Spreadsheet Pioneer Bricklin Sees Gold In Problem-Solving Tech Innovation

Dan Bricklin, the legendary force behind the first electronic spreadsheet, retains his passion for technology but stressed that its practical application is critical to success. Though it's fine to have the latest and greatest software or hardware, it won't be a winner if you can't demonstrate to users what issue it addresses, Bricklin told several hundred solution providers Tuesday night during the eighth annual CRN Industry Hall of Fame ceremony at the Computer History Museum in Mountain View, Calif.

"I showed VisiCalc to business school professors, and they didn't get it until I showed them how it worked for their problem," said Bricklin, CEO of Software Garden, a Newton, Mass.-based software company he founded in 1985. "So you have to know their problem."

The key is to create general-purpose tools and then tailor "the ends to meet diverse needs" Bricklin said. Often, the person doing the tailoring is a specialist--a VAR or a solution provider, he said.

VisiCalc, the electronic spreadsheet created by Bricklin and Bob Frankston, is viewed as the killer app that helped launch the Apple II and, hence, the PC revolution. "When we sold VisiCalc, we could show people exactly their situation, and they got excited about it," Bricklin said. "When they saw it could do in 15 minutes what it took weeks to do if they were doing time-sharing, they could buy the computer and the daisy-wheel printer and pay for the whole thing in a few weeks. When it's a no brainer, that makes it a lot easier."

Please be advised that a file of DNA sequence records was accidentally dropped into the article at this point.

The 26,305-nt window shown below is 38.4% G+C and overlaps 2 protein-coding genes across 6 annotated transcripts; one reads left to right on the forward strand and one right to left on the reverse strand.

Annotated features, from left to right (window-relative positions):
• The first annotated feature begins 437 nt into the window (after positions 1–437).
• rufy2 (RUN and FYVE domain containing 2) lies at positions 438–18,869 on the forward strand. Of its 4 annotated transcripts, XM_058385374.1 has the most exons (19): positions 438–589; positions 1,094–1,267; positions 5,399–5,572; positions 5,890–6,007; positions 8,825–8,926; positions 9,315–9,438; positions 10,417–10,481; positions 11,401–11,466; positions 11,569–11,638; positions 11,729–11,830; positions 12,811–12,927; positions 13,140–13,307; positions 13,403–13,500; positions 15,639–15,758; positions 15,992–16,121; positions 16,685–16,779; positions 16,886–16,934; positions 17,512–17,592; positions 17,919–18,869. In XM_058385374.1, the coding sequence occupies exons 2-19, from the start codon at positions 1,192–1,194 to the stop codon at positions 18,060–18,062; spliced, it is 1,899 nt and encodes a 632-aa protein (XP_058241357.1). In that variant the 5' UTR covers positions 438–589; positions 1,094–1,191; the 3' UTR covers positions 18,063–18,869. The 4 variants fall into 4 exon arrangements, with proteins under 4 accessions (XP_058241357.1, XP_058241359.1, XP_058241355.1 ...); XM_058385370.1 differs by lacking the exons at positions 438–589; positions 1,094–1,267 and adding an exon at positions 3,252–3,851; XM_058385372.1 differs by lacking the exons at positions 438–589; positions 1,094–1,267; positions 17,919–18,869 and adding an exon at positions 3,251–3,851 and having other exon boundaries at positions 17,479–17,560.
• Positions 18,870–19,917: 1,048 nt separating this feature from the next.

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The advent of near-universal Internet access, technology standards to assure interoperability and wireless connections could open up a range of huge opportunities for those who understand what people need to do their jobs, Bricklin said. For example, the emergence of innovative, tiny devices--even the consumer-oriented Apple iPod--could spur business-productivity improvements, he said.

In addition, the notion of "pod casting," or saving audio content to Web sites for future downloads, could save time and money in training, Bricklin said. People could download content to their devices and listen to it when they're not connected, such as when they're exercising, he added.

Bricklin kicked off his speech by videotaping the crowd. "When you're a Web logger like I am, you never know what part of your life is worth putting online," he quipped.